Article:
When you initially go looking for a designer, it is probably because you have a need for one.  You’re looking for a logo/brandmark, business cards, postcard, a website… You’re looking for someone with a “particular set of skills” to complete a project.  You have something roughly in mind. What’s not even on your radar is that you may be speaking with someone who could substantially help your business, if only you would let them.

Help my business, you say? Of course, I want that. 

That means you have to let go of the idea that you’re buying a product. You have to let go of the idea that this is a time for rate transaction.

Ok… but now what’s it going to cost me?

I know it has to be one of the most frustrating answers to the question but when a designer tells you it depends, it’s not because they are trying some mystical sales technique to squeeze more money out of you. It really does depend. 

On what? Isn’t a business card a business card? A logo a logo?

No.  Here’s why…

Commidty Design

Some places do offer design as a commodity. You give then a very brief description of what you want and they produce it, sometimes even a lot of variation. The work has no basis in strategy, what your business really needs, it’s just a production of what you said you wanted. If all you’re looking for is a set of hands to do production, this may be the choice for you.


If you want someone to bring design concepts, creativity, and problem-solving to your project you’ll want to generally avoid the commodity design sites. Problem-solving is the job of designers, but only if you (the client) will let them do it. 

In order for your designer to help solve problems, you have to let them KNOW what is going on in your business. There are three questions you need to answer for your designer… Why do you want to do this? Why do you want to do this NOW? And Why are you talking to THIS designer? 

From here your designer should be able to ask more questions, if necessary, to delve into what the underlying issues are you are trying to solve. There are occations when clients come to a designer with one idea in mind, but by letting a designer use their problem-solving skills, discover that there are better solutions.


Now the next level of designer provides strategy and comes in as more of a consultant than a commodity producer. That’s not saying that you wouldn’t get deliverables (logos, letterhead, website, etc..) it’s just not the focus of the initial interaction.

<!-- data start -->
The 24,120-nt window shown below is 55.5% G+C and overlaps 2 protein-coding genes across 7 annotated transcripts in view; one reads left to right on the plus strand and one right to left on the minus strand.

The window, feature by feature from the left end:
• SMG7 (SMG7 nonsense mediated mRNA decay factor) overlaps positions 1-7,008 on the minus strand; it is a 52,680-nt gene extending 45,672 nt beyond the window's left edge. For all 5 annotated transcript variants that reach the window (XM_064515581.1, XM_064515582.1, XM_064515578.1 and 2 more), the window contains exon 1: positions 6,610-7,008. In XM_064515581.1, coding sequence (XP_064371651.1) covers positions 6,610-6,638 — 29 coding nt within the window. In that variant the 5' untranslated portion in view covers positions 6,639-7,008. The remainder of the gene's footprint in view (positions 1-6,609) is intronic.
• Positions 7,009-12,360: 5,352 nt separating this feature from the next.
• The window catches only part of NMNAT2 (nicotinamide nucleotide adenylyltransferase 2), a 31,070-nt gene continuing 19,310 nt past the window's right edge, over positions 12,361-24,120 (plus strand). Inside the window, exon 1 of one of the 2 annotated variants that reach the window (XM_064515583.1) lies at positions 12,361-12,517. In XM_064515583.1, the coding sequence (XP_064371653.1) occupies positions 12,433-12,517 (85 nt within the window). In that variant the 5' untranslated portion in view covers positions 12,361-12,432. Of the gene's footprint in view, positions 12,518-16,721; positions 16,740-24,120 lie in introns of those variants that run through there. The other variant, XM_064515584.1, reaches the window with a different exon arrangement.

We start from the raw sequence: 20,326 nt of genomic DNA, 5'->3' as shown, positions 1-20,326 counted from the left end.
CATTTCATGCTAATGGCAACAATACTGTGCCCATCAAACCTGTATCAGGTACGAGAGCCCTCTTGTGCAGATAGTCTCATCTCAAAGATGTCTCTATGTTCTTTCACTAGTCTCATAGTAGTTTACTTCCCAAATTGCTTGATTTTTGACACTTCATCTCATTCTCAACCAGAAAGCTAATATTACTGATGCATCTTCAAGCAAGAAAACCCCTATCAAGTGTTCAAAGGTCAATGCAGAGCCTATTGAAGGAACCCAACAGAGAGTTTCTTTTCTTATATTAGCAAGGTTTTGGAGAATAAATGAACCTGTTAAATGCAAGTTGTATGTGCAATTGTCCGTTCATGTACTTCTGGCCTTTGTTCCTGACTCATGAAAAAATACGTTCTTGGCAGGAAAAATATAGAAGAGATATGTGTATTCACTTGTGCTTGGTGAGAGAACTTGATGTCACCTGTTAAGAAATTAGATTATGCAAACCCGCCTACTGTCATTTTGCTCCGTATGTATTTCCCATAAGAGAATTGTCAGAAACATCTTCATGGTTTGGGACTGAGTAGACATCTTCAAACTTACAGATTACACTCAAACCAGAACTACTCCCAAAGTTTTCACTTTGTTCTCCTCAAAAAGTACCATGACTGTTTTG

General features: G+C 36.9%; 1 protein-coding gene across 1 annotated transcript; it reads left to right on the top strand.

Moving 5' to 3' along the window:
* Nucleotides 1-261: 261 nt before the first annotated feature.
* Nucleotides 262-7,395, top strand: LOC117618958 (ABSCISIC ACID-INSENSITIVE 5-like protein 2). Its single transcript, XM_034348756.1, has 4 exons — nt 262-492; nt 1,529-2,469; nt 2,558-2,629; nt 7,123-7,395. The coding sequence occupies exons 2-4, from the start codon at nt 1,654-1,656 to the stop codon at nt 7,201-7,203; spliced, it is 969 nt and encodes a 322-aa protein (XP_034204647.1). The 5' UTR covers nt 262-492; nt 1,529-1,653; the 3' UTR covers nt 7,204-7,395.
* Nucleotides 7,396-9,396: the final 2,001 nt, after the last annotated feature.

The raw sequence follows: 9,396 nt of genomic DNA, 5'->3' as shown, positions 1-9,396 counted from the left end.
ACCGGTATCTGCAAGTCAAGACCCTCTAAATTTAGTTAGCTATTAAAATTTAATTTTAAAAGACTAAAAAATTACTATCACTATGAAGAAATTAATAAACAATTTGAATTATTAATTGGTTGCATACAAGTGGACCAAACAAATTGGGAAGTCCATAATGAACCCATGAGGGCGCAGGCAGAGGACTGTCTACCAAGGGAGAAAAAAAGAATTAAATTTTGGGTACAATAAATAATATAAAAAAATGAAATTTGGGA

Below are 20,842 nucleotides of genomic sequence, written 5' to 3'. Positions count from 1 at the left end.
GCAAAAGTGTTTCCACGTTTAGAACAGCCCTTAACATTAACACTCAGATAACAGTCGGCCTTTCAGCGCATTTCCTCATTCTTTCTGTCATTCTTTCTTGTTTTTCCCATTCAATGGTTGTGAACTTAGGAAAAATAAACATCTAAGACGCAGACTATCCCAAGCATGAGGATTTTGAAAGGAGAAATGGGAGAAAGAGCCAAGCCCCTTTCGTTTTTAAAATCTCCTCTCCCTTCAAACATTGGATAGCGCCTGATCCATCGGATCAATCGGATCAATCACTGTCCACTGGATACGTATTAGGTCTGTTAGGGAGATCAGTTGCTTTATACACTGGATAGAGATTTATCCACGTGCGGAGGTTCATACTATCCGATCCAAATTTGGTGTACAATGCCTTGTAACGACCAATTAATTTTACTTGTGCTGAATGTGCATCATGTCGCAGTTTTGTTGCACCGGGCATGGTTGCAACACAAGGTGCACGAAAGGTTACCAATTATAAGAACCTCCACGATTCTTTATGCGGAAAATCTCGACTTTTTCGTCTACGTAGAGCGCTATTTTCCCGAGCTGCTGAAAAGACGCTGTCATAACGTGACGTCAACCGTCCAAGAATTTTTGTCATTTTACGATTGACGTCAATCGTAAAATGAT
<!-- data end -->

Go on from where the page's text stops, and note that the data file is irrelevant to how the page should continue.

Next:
When you are working with Strategist/Strategic Designers the goal is to do a deep dive into your business and discover the challenges and hidden gems that are already there. You may come in thinking you need a new marketing campaign or logo because sales are down only to discover that you’ve been marketing to the wrong audience. In a case like this, no matter how much you market, it won’t give you the return you’re looking for because who you’ve been producing the campaign for are not interested in your offering. If you had a better understanding of the audience, you could have redirected the campaign and had much better success. Sometimes you find that it’s not even a campaign or design asset that’s needed, it’s a better understanding of yourself and your existing clients. Maybe you have a “side offering” that needs to be brought out of the shadows and into the spotlight?

It’s through this initial discover/strategy session that real value can be surfaced. After all of the “heavy lifting” has been done a plan or strategy can be set in place.  Once you have a plan and know what you need to get there you can either choose to give this designer the work or pass it off to someone else.

Why should I talk with a designer and not a business coach? 

Well, you may want to talk with both.  However, a designer has the ability and understanding of how to go about implementing those marketing changes that you may end up needing. They study trends, they’re education and background tends to cross over with marketing, public relations, social media, research, cultural awareness and by the time designers move into the strategy arena they are often avid students of business development, management, and growth. This is your opportunity to access the wide repository of knowledge to help you better understand and grow your own business. 

Now back to price. 

As you see there are distinct levels of designers. So when you’re talking pricing, you pay for the level at which the designer is at, their level of skill and experience, and for the value received and risk mitigated. Do you want a designer that always say yes and just does what you tell them to or do you want a designer who is going to challenge your preconceived assumptions, who’s going to tell you when you are headed in the wrong direction – and why, and is who is going to help you mitigate risk?